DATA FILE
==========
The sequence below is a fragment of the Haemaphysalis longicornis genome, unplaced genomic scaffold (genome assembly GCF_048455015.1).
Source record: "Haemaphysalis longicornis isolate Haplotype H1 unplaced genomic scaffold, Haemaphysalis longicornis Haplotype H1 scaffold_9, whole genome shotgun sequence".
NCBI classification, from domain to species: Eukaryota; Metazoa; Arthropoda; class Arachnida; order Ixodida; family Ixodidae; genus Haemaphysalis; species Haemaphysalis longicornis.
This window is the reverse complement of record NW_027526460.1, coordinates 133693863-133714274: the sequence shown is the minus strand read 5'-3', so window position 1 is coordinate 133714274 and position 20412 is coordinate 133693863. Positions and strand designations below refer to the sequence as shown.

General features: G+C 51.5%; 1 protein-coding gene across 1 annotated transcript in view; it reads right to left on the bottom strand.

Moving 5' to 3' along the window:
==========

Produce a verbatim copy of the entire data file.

The sequence below is a fragment of the Haemaphysalis longicornis genome, unplaced genomic scaffold (genome assembly GCF_048455015.1).
Source record: "Haemaphysalis longicornis isolate Haplotype H1 unplaced genomic scaffold, Haemaphysalis longicornis Haplotype H1 scaffold_9, whole genome shotgun sequence".
NCBI classification, from domain to species: Eukaryota; Metazoa; Arthropoda; class Arachnida; order Ixodida; family Ixodidae; genus Haemaphysalis; species Haemaphysalis longicornis.
This window is the reverse complement of record NW_027526460.1, coordinates 133693863-133714274: the sequence shown is the minus strand read 5'-3', so window position 1 is coordinate 133714274 and position 20412 is coordinate 133693863. Positions and strand designations below refer to the sequence as shown.

General features: G+C 51.5%; 1 protein-coding gene across 1 annotated transcript in view; it reads right to left on the bottom strand.

Moving 5' to 3' along the window: